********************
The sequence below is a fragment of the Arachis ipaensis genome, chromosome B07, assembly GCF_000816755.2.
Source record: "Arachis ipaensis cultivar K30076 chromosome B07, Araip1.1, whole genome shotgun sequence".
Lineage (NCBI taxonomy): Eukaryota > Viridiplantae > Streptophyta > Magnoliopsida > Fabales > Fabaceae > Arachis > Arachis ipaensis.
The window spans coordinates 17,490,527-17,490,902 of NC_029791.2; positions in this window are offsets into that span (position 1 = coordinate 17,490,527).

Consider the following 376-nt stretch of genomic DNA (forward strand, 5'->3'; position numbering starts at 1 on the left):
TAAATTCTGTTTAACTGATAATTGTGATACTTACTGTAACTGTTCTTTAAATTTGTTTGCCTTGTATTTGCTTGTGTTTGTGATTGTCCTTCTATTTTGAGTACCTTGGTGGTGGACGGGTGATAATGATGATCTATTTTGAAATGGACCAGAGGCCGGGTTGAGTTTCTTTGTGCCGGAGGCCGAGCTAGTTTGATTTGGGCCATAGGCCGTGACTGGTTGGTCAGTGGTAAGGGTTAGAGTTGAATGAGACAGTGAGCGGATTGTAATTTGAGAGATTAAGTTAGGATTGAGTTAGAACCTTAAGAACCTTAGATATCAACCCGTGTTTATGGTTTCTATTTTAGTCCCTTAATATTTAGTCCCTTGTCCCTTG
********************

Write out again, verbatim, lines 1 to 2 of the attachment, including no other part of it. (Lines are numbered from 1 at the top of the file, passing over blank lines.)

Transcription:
The sequence below is a fragment of the Arachis ipaensis genome, chromosome B07, assembly GCF_000816755.2.
Source record: "Arachis ipaensis cultivar K30076 chromosome B07, Araip1.1, whole genome shotgun sequence".